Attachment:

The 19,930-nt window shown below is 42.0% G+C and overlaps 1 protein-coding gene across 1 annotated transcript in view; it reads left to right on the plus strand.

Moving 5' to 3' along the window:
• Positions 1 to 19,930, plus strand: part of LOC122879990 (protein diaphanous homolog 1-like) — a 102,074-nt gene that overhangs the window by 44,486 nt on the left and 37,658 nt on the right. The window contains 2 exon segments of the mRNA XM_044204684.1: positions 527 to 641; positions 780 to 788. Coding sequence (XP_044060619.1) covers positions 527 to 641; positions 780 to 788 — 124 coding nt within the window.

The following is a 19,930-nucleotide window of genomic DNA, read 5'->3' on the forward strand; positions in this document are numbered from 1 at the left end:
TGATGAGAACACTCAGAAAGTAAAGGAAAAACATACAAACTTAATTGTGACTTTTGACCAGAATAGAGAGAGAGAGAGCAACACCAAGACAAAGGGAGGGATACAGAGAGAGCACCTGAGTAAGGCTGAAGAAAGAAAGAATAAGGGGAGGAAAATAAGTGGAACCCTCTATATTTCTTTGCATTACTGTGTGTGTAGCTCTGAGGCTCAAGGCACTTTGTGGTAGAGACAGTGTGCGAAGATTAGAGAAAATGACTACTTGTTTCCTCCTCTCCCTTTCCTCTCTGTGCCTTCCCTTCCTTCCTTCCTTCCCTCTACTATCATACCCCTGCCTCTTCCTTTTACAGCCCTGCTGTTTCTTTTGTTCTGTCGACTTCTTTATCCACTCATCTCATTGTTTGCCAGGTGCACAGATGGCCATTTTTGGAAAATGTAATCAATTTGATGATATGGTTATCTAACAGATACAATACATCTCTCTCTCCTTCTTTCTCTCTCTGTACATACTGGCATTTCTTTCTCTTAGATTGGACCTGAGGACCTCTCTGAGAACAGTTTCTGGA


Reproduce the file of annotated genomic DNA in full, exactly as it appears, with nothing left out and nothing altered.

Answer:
The 19,930-nt window shown below is 42.0% G+C and overlaps 1 protein-coding gene across 1 annotated transcript in view; it reads left to right on the plus strand.

Moving 5' to 3' along the window:
• Positions 1 to 19,930, plus strand: part of LOC122879990 (protein diaphanous homolog 1-like) — a 102,074-nt gene that overhangs the window by 44,486 nt on the left and 37,658 nt on the right. The window contains 2 exon segments of the mRNA XM_044204684.1: positions 527 to 641; positions 780 to 788. Coding sequence (XP_044060619.1) covers positions 527 to 641; positions 780 to 788 — 124 coding nt within the window.

The following is a 19,930-nucleotide window of genomic DNA, read 5'->3' on the forward strand; positions in this document are numbered from 1 at the left end:
TGATGAGAACACTCAGAAAGTAAAGGAAAAACATACAAACTTAATTGTGACTTTTGACCAGAATAGAGAGAGAGAGAGCAACACCAAGACAAAGGGAGGGATACAGAGAGAGCACCTGAGTAAGGCTGAAGAAAGAAAGAATAAGGGGAGGAAAATAAGTGGAACCCTCTATATTTCTTTGCATTACTGTGTGTGTAGCTCTGAGGCTCAAGGCACTTTGTGGTAGAGACAGTGTGCGAAGATTAGAGAAAATGACTACTTGTTTCCTCCTCTCCCTTTCCTCTCTGTGCCTTCCCTTCCTTCCTTCCTTCCCTCTACTATCATACCCCTGCCTCTTCCTTTTACAGCCCTGCTGTTTCTTTTGTTCTGTCGACTTCTTTATCCACTCATCTCATTGTTTGCCAGGTGCACAGATGGCCATTTTTGGAAAATGTAATCAATTTGATGATATGGTTATCTAACAGATACAATACATCTCTCTCTCCTTCTTTCTCTCTCTGTACATACTGGCATTTCTTTCTCTTAGATTGGACCTGAGGACCTCTCTGAGAACAGTTTCTGGA